Cassels Brock & Blackwell LLP has prepared this brief practical guide for market participants who receive a notice of hearing and statement of allegations from the Ontario Securities Commission (the "Commission").


If staff of the Commission ("Staff") has reason to believe you may have acted against the public interest or breached Ontario securities laws, it may take steps to protect the investing public. Below is a brief description of what to expect.

  • The Commission appoints investigators under s. 11 of the Securities Act who have the power to look into the affairs of the person or company under investigation, summon and enforce the production of documents and attendance of persons, and to compel persons to testify.
  • The Securities Act protects the confidentiality of the investigation by prohibiting the disclosure of the nature or content of an investigation order, the names of summoned persons, their testimony, and the production or content of any documents produced at any time pursuant to the investigation to any person other than that person’s "counsel."
  • Despite the confidentiality provisions in the Securities Act, the Commission may, if it determines that it is in the public interest to do so, order the disclosure of the information noted above. In such a case, persons named in the investigation or persons who were summoned to testify will receive notice of Staff’s intention to disclose and will have an opportunity to be heard to object to the disclosure of those facts or their testimony. An important limit on the power of the Commission to order disclosure is that no disclosure may be made to criminal law authorities pursuant to this power without the written consent of the person compelled to testify.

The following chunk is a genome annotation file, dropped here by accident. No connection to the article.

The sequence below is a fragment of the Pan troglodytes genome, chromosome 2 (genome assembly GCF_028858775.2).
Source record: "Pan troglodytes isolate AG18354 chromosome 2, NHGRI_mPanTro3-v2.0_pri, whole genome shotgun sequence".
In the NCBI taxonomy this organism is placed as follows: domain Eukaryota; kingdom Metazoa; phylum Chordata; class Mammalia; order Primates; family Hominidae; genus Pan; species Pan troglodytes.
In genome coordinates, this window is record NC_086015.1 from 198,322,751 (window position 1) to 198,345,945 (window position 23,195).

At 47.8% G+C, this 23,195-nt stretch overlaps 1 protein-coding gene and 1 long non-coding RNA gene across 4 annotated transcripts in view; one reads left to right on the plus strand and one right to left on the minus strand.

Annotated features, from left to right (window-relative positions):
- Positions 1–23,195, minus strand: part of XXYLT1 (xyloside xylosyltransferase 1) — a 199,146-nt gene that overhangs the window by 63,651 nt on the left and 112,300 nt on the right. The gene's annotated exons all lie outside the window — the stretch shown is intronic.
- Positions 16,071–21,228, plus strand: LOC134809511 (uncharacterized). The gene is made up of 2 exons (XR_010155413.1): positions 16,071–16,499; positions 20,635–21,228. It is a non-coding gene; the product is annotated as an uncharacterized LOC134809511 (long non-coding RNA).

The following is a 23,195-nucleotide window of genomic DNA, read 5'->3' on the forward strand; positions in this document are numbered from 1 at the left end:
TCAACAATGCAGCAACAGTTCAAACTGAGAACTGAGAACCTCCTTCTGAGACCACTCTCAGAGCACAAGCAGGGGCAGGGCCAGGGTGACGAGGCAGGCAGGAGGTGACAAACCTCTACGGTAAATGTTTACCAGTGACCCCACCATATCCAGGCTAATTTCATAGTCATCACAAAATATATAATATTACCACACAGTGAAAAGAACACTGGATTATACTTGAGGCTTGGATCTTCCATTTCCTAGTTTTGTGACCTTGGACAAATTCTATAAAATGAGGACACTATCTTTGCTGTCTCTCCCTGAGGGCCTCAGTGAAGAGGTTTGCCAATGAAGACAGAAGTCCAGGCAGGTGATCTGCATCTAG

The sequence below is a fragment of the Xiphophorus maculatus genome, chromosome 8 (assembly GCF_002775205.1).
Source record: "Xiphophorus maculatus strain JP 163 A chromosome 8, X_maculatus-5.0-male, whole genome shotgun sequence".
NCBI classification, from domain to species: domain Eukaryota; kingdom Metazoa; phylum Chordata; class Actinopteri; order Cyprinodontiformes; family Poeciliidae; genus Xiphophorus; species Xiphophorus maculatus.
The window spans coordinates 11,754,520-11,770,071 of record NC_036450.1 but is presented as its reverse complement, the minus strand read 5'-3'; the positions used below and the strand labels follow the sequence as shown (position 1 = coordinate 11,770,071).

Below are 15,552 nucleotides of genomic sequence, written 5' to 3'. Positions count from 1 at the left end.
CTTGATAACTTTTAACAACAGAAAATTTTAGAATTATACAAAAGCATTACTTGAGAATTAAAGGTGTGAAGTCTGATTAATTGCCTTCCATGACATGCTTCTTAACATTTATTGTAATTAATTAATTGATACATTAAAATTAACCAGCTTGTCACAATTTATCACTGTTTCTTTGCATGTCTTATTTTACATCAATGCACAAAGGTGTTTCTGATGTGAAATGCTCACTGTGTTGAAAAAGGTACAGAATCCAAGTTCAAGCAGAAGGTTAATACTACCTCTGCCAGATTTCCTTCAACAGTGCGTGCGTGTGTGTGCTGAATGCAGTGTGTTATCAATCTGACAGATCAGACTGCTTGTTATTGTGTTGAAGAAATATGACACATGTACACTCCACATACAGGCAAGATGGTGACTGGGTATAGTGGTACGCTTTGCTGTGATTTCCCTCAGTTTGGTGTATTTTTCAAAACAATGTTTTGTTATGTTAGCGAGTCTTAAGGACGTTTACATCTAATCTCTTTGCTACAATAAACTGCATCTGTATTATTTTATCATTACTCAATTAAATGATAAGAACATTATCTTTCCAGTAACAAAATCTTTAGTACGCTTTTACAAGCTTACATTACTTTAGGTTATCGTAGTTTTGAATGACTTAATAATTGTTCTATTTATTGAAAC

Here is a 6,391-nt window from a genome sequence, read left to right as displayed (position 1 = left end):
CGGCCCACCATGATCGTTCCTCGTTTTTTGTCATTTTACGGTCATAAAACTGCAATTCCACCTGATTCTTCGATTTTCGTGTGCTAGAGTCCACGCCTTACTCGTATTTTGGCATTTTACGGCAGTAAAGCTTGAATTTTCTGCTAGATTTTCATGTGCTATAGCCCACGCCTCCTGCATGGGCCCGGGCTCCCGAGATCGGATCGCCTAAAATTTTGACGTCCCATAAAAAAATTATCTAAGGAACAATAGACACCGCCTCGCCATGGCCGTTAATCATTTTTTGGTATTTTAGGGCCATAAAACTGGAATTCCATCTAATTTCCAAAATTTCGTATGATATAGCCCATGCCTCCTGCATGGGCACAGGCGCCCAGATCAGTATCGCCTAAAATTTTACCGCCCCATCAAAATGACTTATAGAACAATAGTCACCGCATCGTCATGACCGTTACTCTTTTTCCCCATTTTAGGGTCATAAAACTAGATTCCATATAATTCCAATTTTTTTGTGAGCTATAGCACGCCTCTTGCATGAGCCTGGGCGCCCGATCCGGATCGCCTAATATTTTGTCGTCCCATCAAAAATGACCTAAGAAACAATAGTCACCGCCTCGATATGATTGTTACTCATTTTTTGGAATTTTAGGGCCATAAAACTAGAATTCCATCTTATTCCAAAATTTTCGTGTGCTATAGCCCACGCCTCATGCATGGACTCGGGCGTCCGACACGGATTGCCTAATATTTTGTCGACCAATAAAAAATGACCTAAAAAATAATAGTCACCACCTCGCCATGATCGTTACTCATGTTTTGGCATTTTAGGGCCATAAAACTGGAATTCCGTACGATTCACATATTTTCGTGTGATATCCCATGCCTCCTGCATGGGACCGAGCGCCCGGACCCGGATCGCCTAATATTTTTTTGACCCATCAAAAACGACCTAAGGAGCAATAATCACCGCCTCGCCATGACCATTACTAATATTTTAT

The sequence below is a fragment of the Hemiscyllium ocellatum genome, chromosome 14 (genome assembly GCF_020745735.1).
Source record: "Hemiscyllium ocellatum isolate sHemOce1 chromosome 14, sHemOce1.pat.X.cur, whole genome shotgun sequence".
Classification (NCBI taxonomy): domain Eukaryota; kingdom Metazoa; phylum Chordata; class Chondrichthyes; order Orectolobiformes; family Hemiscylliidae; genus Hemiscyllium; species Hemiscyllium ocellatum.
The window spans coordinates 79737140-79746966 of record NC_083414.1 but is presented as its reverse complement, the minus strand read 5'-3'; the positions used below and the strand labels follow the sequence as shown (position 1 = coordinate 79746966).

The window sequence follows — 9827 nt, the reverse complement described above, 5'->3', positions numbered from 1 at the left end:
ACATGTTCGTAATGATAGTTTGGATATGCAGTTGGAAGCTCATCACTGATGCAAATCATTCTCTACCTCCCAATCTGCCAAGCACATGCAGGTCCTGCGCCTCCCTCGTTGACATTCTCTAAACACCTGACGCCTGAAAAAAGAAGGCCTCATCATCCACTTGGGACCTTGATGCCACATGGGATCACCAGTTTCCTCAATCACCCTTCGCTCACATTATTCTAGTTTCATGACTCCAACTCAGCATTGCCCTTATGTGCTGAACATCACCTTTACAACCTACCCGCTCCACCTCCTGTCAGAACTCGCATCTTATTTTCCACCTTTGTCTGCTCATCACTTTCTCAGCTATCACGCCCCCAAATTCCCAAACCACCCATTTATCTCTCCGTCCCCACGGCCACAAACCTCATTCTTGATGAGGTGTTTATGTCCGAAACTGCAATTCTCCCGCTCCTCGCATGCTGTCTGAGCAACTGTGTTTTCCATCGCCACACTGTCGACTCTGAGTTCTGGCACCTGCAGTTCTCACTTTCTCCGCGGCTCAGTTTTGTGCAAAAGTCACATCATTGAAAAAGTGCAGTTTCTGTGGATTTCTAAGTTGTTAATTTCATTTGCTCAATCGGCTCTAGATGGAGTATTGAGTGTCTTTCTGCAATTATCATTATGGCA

• Failure to attend or produce documents in accordance with a summons can result in citations for contempt, which in severe cases can, and has, resulted in jail time for the respondent.
  • Voluntary attendance and testimony can be looked on favourably and result in: Staff narrowing the allegations against a respondent, choosing to proceed by its administrative rather than quasi-criminal powers, recommending reduced sanctions, or not issuing a notice of hearing and allegations and proceeding otherwise. However, evidence voluntarily given can be used against you in a subsequent matter (eg. civil litigation or criminal proceedings) which is why it is almost always recommended to insist on receiving a summons to compel your evidence.